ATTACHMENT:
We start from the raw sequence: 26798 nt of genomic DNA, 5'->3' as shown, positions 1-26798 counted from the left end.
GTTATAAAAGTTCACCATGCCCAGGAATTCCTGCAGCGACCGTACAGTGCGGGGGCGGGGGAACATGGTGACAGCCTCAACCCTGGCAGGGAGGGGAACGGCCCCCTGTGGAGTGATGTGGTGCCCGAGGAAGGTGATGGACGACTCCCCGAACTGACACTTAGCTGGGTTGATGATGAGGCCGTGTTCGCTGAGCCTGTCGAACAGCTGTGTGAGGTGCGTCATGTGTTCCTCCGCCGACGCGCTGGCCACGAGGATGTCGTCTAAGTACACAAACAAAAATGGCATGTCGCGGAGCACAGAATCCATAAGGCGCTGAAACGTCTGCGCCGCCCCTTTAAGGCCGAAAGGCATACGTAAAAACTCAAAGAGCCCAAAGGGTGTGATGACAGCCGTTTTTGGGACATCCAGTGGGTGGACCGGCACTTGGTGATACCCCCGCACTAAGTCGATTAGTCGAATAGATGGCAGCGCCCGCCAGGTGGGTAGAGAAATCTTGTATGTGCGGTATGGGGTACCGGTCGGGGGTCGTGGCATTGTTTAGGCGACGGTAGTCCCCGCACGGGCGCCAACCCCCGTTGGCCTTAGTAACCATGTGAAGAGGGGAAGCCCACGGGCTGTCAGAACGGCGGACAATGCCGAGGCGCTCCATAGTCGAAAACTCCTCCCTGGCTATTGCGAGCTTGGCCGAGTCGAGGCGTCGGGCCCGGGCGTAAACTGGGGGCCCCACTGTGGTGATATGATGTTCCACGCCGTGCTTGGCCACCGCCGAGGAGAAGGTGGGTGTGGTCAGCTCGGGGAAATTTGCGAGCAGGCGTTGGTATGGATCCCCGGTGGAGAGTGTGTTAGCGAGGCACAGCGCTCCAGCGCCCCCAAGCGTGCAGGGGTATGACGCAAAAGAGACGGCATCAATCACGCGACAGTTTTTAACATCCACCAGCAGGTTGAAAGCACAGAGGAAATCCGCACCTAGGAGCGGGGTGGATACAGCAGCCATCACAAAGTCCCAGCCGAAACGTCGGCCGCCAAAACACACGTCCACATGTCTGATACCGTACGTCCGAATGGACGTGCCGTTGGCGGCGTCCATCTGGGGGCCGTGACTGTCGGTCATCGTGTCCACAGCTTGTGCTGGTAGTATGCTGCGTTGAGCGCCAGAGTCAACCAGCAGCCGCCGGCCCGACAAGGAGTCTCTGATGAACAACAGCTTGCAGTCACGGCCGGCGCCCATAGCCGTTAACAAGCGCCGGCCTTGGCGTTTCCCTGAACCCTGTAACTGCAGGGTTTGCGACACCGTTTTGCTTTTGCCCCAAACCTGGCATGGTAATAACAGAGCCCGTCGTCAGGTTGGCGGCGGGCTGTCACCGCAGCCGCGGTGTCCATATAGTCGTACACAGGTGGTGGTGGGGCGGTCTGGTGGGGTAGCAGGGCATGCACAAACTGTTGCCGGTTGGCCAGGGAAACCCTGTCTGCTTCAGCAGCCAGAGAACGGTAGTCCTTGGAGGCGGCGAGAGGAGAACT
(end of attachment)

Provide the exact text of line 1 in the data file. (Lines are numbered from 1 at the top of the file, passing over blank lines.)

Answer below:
We start from the raw sequence: 26798 nt of genomic DNA, 5'->3' as shown, positions 1-26798 counted from the left end.